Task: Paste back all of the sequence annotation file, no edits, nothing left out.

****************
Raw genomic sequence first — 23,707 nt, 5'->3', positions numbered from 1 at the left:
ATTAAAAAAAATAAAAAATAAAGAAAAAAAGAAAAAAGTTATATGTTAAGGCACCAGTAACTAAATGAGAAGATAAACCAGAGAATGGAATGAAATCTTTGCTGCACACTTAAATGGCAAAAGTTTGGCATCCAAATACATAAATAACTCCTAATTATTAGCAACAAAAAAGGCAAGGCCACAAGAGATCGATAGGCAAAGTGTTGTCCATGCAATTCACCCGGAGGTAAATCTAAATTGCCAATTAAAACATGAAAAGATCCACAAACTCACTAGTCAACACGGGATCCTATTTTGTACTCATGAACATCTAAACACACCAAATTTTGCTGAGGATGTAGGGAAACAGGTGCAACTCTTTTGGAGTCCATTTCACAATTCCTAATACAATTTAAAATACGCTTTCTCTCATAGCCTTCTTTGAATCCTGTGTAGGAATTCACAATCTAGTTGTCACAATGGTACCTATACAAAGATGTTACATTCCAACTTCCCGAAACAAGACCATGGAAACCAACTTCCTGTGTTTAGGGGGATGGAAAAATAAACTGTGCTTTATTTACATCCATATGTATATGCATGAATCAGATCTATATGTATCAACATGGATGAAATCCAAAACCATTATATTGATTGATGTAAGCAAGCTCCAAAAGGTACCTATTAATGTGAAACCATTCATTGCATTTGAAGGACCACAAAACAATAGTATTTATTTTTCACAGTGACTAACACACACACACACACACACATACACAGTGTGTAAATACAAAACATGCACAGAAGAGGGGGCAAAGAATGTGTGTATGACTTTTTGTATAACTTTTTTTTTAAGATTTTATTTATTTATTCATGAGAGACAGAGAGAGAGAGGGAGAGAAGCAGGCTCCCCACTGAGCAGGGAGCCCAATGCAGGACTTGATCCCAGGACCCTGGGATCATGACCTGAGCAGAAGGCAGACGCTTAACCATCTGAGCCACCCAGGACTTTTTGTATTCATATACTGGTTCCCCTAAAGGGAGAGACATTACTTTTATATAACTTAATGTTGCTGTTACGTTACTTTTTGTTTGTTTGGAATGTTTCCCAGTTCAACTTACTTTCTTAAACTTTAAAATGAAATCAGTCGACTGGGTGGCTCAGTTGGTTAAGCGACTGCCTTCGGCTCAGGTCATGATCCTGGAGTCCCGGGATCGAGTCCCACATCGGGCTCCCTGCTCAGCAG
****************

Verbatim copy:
Raw genomic sequence first — 23,707 nt, 5'->3', positions numbered from 1 at the left:
ATTAAAAAAAATAAAAAATAAAGAAAAAAAGAAAAAAGTTATATGTTAAGGCACCAGTAACTAAATGAGAAGATAAACCAGAGAATGGAATGAAATCTTTGCTGCACACTTAAATGGCAAAAGTTTGGCATCCAAATACATAAATAACTCCTAATTATTAGCAACAAAAAAGGCAAGGCCACAAGAGATCGATAGGCAAAGTGTTGTCCATGCAATTCACCCGGAGGTAAATCTAAATTGCCAATTAAAACATGAAAAGATCCACAAACTCACTAGTCAACACGGGATCCTATTTTGTACTCATGAACATCTAAACACACCAAATTTTGCTGAGGATGTAGGGAAACAGGTGCAACTCTTTTGGAGTCCATTTCACAATTCCTAATACAATTTAAAATACGCTTTCTCTCATAGCCTTCTTTGAATCCTGTGTAGGAATTCACAATCTAGTTGTCACAATGGTACCTATACAAAGATGTTACATTCCAACTTCCCGAAACAAGACCATGGAAACCAACTTCCTGTGTTTAGGGGGATGGAAAAATAAACTGTGCTTTATTTACATCCATATGTATATGCATGAATCAGATCTATATGTATCAACATGGATGAAATCCAAAACCATTATATTGATTGATGTAAGCAAGCTCCAAAAGGTACCTATTAATGTGAAACCATTCATTGCATTTGAAGGACCACAAAACAATAGTATTTATTTTTCACAGTGACTAACACACACACACACACACACATACACAGTGTGTAAATACAAAACATGCACAGAAGAGGGGGCAAAGAATGTGTGTATGACTTTTTGTATAACTTTTTTTTTAAGATTTTATTTATTTATTCATGAGAGACAGAGAGAGAGAGGGAGAGAAGCAGGCTCCCCACTGAGCAGGGAGCCCAATGCAGGACTTGATCCCAGGACCCTGGGATCATGACCTGAGCAGAAGGCAGACGCTTAACCATCTGAGCCACCCAGGACTTTTTGTATTCATATACTGGTTCCCCTAAAGGGAGAGACATTACTTTTATATAACTTAATGTTGCTGTTACGTTACTTTTTGTTTGTTTGGAATGTTTCCCAGTTCAACTTACTTTCTTAAACTTTAAAATGAAATCAGTCGACTGGGTGGCTCAGTTGGTTAAGCGACTGCCTTCGGCTCAGGTCATGATCCTGGAGTCCCGGGATCGAGTCCCACATCGGGCTCCCTGCTCAGCAG